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Aggravated Assault Charges
Defense in Arizona


Assault is a crime in Arizona that can be charged by prosecutors in many different circumstances. However, almost regardless of these specific circumstances, aggravated assault presents a serious problem to anyone who faces the prospect of being investigated, arrested or prosecuted for this crime in AZ. If this situation relates to you or someone you love, you need the immediate help of a Phoenix criminal defense lawyer.

Below you’ll find information regarding the extensive statutory language that deals with aggravated assault in AZ. You’ll also find basic analysis and real-world examples of what type of conduct can lead to a charge of aggravated assault and the potential penalties. Finally, you’ll find information regarding how you should proceed if you or someone you love could be faced with the prospect of defending yourself against an allegation of aggravated assault in Arizona.

Statutory Analysis of
Aggravated Assault in Arizona


The laws surrounding aggravated assault in Arizona have expanded over time to include additional circumstances in which this charge can be brought against a defendant. Below you’ll find the basic AZ statutory definition of aggravated assault and the circumstances in which this charge can arise.

Definition of Assault in Arizona

Before describing aggravated assault, the foundation of that charge can be clarified by the definition of ‘basic’ assault in Arizona. The law states that assault is committed when a person:

• Intentionally, knowingly or recklessly causing any physical injury to another person; or
• Intentionally placing another person in reasonable apprehension of imminent physical injury; or
• Knowingly touching another person with the intent to injure, insult or provoke such person.

Aggravated Assault Circumstances

If the underlying conduct is present as defined above, prosecutors can charge a defendant with aggravated assault if certain circumstances are in place. A person commits aggravated assault if any of the circumstances below are present:

• The defendant causes serious bodily injury to the victim;

• The defendant uses a weapon or a dangerous instrument – weapons and dangerous instruments are loose terms, and weapons can include scissors and dangerous instruments can include vehicles.

• If the assault is committed after the defendant enters the private home of another with the intent of committing an assault;

• If the person is an adult who is 18 years old or older and the victim is 15 years old or younger;

• If the assault is committed by a defendant who knows or should know that the victim is a peace officer or someone acting under the direction of a peace officer during the course of conducting official duties;

• If the assault is committed against any teacher or school nurse, and this assault can occur on school grounds, in a school vehicle or even on other property if the victim was performing his or her duties at the time the assault occurred;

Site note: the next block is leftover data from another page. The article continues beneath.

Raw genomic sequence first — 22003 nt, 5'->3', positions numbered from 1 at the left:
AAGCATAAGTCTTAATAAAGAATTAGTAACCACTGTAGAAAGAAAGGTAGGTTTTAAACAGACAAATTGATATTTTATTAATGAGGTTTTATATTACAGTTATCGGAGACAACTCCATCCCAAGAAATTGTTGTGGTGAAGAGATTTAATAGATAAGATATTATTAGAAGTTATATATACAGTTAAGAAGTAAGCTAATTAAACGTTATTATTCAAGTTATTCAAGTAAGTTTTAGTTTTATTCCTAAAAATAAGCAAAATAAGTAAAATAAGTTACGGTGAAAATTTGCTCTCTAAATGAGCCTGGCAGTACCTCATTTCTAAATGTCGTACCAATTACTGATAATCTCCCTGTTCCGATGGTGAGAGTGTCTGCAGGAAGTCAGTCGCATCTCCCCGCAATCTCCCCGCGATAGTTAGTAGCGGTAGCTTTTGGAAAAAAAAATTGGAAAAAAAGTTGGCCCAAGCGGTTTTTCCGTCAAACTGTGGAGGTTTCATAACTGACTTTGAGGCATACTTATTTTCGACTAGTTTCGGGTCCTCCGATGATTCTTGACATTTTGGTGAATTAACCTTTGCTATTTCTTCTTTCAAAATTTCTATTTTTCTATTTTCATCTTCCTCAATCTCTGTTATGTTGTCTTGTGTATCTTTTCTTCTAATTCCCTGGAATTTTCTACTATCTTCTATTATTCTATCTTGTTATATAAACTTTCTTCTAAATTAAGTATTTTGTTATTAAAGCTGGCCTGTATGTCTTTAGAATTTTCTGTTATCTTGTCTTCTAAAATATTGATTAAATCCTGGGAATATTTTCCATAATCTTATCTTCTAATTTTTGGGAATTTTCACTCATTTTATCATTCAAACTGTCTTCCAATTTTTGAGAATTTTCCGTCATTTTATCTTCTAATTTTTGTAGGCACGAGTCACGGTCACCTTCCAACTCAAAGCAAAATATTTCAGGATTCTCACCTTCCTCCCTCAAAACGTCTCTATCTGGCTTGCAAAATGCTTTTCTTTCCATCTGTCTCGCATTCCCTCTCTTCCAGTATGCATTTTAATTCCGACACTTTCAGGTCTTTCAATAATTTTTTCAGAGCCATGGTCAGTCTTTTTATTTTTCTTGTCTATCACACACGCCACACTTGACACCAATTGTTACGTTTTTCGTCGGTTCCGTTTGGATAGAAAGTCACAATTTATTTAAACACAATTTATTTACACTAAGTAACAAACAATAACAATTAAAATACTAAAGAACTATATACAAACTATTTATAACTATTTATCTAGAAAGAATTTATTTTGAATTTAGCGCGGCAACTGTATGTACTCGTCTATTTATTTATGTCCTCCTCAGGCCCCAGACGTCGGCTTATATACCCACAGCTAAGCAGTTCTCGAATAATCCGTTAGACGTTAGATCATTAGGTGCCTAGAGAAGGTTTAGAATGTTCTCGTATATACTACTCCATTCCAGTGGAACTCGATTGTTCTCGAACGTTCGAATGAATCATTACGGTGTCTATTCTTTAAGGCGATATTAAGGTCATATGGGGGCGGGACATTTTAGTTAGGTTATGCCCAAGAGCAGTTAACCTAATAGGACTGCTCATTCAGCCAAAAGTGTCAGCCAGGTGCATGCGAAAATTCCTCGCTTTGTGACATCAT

• If the person is in prison, jail or any other detention facility at the time and the victim is a person who is acting in an official capacity of that detention center when the assault occurs;

• If the assault occurs while the victim is bound or otherwise substantially prevented from defending him or herself while the assault is committed;

• If the assault is committed against any member of the fire department or against a paramedic who is acting in the course of official duties at the time;

• If the assault is committed against any professional health care professional unless the defendant is substantially mentally ill at the time the assault takes place;

• If the assault results in temporary but substantial disfigurement or in the loss of or impairment of an organ of the body.

As can be seen, these 11 different circumstances not only bring a charge of assault up to aggravated assault in Arizona, but there is also room for discretion and inclusion of many different situations by prosecutors to bring this charge.

Why Arizona Prosecutors
Would Charge Aggravated Assault


The reason that prosecutors would charge someone with aggravated assault instead of ‘simple’ assault is because the penalties for a conviction are more substantial. At a minimum, conviction for aggravated assault would be classified as a class 6 felony, and some are classified as class 3 and class 2 penalties. A conviction of ‘simple’ assault is a misdemeanor.

Therefore, if you face charges of aggravated assault in Arizona, you could face up to 15 years in prison in certain circumstances. Clearly, if you face this situation, you need to act now to begin the process of building a strong defense. Contact the Phoenix criminal defense lawyers at the Law Offices of David Raymond Wroblewski today to schedule an initial consultation.
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